Another possible tool to try would be Front Squats. These will help greatly with sitting back on your heels and strengthen the core muscles. Start light and get the form down first.
You have good depth as well as good bar placement on the lower portion of your shoulders. When you start your descent your torso is moving forward (flexion of the spine). This can be due to several factors, but from what I could observe from the first video is that your erector spinae seem weak. So you have an imbalance that causes you to tilt forward. Long story short, your glutes and quads can handle the weight; but your lower back can't, thus causing you to lean. As others have posted, try to work on your lower back by doing deadlifts, good mornings, hyperextensions (weighted). See if that helps
I am still watching vid's from the responders... I did try to employ some of the techniques I saw on youtube etc. I took another video of myself today with 305. I did get the Chuck taylors as suggested today and I am glad I did. I think I may be GM the weight up a bit on the way back up... I think it may be better than before though.
p.s. will be working GM into routine. Haven't done "direct" back work for awhile (other than rows etc...upper back and lats)
Lower the pegs at the start and I'm still not seeing much effort into the actual set-up of the squat.
Also, not sure how far apart these videos were taken, but don't squat that heavy 2x/week if you'd like to make a lot of progress.
If you're going to squat that frequently, vary up the rep ranges and don't always go to 90-100% 1RM on each session. What are you doing currently (or in the future) for assistance exercises?
Basically an A/B routine.
Squats 3 sets of 5
Bench Press 3 sets of 5
BB bent over row 3 sets of 5
Pushups 1 set maximum reps
Squats 3 sets of 5
Mil Press 3 sets of 5
Pullups 1 set over 1 hand chins/under
Deadlift 1 set of 5
1 set situps max reps
That is it, and it doesnt sound like much but it pretty much taxes the crap outa me with the poundage.
I am planning on implementing some work for lower back with some GM's per the advice received.
P.S. All this was 5 sets of 5 when lower weight but as I failed and went to heavier weight I went to 3x5
That is a recipe for some muscular imbalances. A lot of work for the front, but not too much for the back. Instead of doing it 3x/week, you should dedicate the 3rd session of each week to assistance exercises and balancing out the amount of push and pull work.
It's worth noting too though that everything depends on your goals. Squatting huge will make you grow (obviously), but if you're using squats for more bodybuilding-oriented purposes you want to decrease the role of leveraging with all those huge, strong muscles in the posterior chain (especially your hamstrings) by using a narrow stance (which is what you have now). If you're going for overall strength or having a higher squat # with good form, then I'd widen your stance.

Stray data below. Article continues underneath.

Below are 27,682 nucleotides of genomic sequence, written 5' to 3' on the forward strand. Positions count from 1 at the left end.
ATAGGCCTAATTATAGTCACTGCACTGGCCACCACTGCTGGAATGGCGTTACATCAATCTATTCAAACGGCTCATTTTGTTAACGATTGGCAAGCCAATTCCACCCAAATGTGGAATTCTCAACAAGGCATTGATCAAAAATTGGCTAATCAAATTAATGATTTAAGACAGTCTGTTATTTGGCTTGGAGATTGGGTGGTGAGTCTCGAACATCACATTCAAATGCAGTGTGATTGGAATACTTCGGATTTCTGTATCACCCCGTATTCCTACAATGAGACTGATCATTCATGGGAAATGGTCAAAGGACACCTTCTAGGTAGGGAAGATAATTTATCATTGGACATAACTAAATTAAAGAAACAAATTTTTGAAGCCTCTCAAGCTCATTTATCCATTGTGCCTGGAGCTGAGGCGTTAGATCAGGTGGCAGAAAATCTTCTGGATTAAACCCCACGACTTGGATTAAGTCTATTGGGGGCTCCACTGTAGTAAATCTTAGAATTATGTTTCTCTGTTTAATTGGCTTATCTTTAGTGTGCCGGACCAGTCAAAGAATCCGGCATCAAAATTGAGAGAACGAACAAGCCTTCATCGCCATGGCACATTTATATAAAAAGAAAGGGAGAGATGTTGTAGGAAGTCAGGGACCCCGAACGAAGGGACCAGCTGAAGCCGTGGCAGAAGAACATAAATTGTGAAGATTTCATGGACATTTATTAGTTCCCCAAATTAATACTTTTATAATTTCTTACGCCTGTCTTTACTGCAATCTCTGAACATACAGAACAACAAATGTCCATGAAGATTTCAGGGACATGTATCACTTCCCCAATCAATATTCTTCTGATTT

But in general, I think you should absolutely follow the advice given to you by Rodja. Totally spot on:
Stronglifts takes out most isolation items, so I haven't done tricep or bicep specific exercises in some time.
If I were to keep the routine for 2 days per week, what would you recommend for work on the "assistance and back day"? I appreciate the input!
Sorry, I should have said posterior. Shrugs, glute-ham raises, hyperextensions, stiff-legged deads, facepulls, seated DB cleans, etc.
Also, despite the template, do a set of pull/chin-ups in between every set of upper-body presses.
How would these do (or some combo of below)? I have equip to do these.
BTW: I know this is on squats, but it is interesting how you ask one question and learn something key to that issue as well as others when you weren't even looking in that direction (so thanks!)
Standing BB clean. x 2
Good Mornings from bench x 3 sets
Barbell hip thrusters x 3
BB shoulder shrug x 3
Rack Chins x 2
Here's what is awesome about TYIs and seated DB cleans: you only need a 10-15lb DB on them. These really help the rotator cuffs and with internal rotation of the shoulders and do not need to be heavy at all.
Looks like your leaning a little too far forward as you hit the bottom of the squat. Could be the angle of your camera, but have you tried looking up a little higher?(Instead of looking straight ahead) Also looks like you hold the bar lower on your traps than a majority of the lifters I know. Go lighter and play with the position of the bar maybe half an inch up.
Good luck on your progress.
You need to put way more effort into your set up. Im usually in a lot of pain bc of how tight i get under the bar. The worse it feels the better your set up. Also you need to arch ur upper back a lot harder, push your chest out, and push your neck into the bar as you come up to help your leaning.
I like your gloves whered u get em? Steal em off one of the village people? Lol sorry but I had to.
you can lead a man to knowledge, but you cant make him think.